Americans who work as independent contractors will receive 30 million new 1099-K tax forms in their mailboxes this January, even though the IRS lacks the “centralized leadership” to use the information and it is unlikely most Americans will understand how to use the forms, according to a new report from the General Accounting Office.
The additional reporting for gig workers and other contractors stems from the American Rescue Plan Act of 2021, which lowered the reporting threshold for Form 1099-K.
As a result, the IRS now requires third-party payment platforms such as PayPal, Venmo, Amazon and Square to issue the forms (also called information returns) to any independent contractor receiving a payment of more than $600.
Previously, 1099-Ks were only required to be issued if a taxpayer had annual payments of $20,000 and 200 transactions.
As a result, many taxpayers who never received Form 1099-Ks before will receive them this year, the GAO said in its new report.
“Thirty million more tax forms flowing into mailboxes across the country will be a new year’s nightmare for millions of Americans … a mess for the IRS … and target working families,” Rep. Jason Smith, chairman of the House Ways and Means Committee, said in a statement.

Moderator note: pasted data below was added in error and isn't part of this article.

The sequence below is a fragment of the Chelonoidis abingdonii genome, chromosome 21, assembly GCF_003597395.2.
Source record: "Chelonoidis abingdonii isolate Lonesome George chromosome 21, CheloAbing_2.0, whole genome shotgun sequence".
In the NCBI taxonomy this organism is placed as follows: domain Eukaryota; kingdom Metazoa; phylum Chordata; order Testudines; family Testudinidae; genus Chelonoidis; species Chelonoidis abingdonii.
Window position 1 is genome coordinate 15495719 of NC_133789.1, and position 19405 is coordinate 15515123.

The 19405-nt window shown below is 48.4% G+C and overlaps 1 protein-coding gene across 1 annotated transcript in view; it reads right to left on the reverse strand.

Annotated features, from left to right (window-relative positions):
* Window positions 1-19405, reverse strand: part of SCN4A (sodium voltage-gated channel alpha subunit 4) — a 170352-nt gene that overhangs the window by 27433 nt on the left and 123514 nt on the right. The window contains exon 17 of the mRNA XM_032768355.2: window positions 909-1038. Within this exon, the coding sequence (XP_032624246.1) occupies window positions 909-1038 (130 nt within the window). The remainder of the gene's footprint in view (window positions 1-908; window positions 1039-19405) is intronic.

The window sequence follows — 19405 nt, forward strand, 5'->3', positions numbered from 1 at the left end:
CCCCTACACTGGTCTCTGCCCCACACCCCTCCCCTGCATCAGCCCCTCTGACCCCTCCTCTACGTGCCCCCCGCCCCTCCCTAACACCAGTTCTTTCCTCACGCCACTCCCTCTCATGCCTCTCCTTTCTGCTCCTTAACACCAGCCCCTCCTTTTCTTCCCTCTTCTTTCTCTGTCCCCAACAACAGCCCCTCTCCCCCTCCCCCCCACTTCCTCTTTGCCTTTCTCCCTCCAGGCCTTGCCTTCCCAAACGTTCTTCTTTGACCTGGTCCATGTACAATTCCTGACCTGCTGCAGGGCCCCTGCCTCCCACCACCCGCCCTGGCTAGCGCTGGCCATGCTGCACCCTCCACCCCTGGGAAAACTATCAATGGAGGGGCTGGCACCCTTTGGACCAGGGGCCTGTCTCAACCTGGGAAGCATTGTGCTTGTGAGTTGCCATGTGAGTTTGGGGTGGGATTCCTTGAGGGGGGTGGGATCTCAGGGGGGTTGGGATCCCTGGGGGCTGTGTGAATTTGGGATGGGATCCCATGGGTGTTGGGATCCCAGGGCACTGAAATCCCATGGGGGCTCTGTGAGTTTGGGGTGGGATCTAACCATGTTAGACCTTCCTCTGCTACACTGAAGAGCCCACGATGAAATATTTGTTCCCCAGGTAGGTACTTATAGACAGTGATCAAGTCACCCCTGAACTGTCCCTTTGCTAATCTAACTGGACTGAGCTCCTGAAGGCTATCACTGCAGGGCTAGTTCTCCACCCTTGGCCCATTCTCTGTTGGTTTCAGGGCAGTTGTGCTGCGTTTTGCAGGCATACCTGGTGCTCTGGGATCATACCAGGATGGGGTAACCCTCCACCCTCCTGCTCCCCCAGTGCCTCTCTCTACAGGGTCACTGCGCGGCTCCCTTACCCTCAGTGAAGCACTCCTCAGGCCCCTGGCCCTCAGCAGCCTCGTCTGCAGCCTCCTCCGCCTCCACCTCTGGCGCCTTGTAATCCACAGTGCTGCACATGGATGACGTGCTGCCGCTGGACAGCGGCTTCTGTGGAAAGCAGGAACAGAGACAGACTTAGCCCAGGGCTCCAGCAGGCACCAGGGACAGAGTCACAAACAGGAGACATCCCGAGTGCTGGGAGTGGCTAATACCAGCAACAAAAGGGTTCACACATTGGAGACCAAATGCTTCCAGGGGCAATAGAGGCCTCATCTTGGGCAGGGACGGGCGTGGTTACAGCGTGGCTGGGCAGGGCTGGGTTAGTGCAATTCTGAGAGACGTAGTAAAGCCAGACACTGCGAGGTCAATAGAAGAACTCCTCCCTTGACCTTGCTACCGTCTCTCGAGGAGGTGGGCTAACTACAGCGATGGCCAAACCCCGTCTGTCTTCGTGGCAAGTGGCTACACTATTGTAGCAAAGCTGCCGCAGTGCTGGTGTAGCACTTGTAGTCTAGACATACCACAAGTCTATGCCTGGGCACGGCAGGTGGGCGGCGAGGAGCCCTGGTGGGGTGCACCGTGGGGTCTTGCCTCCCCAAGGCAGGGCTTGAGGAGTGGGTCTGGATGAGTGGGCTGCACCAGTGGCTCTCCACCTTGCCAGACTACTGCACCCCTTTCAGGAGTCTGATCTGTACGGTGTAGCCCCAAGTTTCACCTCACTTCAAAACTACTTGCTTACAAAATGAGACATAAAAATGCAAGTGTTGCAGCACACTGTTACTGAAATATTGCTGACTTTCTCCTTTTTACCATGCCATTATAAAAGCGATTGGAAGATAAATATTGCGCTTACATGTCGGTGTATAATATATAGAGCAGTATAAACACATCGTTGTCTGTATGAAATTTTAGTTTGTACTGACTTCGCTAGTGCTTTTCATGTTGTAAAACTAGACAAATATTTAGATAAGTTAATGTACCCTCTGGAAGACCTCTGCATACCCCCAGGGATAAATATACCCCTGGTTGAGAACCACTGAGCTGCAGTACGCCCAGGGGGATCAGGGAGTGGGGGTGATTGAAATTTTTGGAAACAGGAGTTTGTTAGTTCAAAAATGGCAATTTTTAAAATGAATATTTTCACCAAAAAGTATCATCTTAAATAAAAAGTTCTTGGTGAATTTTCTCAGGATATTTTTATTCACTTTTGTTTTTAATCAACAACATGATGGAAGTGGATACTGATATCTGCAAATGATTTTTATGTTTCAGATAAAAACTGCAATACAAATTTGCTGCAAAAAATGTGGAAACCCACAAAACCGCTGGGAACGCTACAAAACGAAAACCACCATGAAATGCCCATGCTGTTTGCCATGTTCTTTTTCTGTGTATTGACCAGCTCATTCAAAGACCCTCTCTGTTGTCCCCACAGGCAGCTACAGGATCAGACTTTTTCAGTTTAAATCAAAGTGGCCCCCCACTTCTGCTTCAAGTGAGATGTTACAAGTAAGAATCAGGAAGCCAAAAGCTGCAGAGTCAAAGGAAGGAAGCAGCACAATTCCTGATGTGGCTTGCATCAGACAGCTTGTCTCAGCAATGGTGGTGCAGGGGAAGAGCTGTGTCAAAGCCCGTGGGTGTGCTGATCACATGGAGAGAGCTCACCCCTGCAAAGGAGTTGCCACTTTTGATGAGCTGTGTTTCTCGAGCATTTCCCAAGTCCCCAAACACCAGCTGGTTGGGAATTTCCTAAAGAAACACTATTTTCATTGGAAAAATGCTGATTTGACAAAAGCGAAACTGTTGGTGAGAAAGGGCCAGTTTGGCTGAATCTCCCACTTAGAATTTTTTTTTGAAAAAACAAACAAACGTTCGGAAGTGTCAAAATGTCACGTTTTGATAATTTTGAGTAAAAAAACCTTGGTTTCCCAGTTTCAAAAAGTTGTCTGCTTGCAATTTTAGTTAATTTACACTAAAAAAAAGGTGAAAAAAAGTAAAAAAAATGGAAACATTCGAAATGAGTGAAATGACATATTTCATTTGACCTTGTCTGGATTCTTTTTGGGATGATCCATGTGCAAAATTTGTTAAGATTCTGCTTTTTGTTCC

According to the congressional Joint Committee on Taxation, over 90% of this new tax will fall on middle-class families and gig workers.
The IRS itself calculated the new rule will result in 44 million Form 1099-Ks being filed in 2024, an increase of roughly 30 million.
The forms may help some taxpayers comply. But, despite IRS communication efforts, it also may exacerbate confusion among some taxpayers, such as gig workers, who may not understand the taxability of their payments and taxes owed, the GAO said.
For instance, “some of these taxpayers may not know how to calculate profit or loss and may not understand the information reported on the form. This puts them at risk of inaccurately reporting their incomes to IRS or not meeting their tax obligations, the GAO report said.
The IRS “does not have a plan” to analyze the new data to support its enforcement and outreach activities, the GAO report said. “This limits its understanding of changes in taxpayer burden,” the GAO said.
The GAO also noted that the IRS already faces significant challenges with regard to its handling of “information returns,” which are filed by third parties such as employers, businesses, banks and payment networks.
While the IRS is supposed to use this data to identify potential taxpayer underreporting and fraud, the “IRS lacks the centralized leadership to make strategic decisions related to the use of information returns across the agency,” the GAO said.
While information returns should be integral to multiple IRS compliance programs, “no office is responsible for coordinating these efforts,” the GAO noted.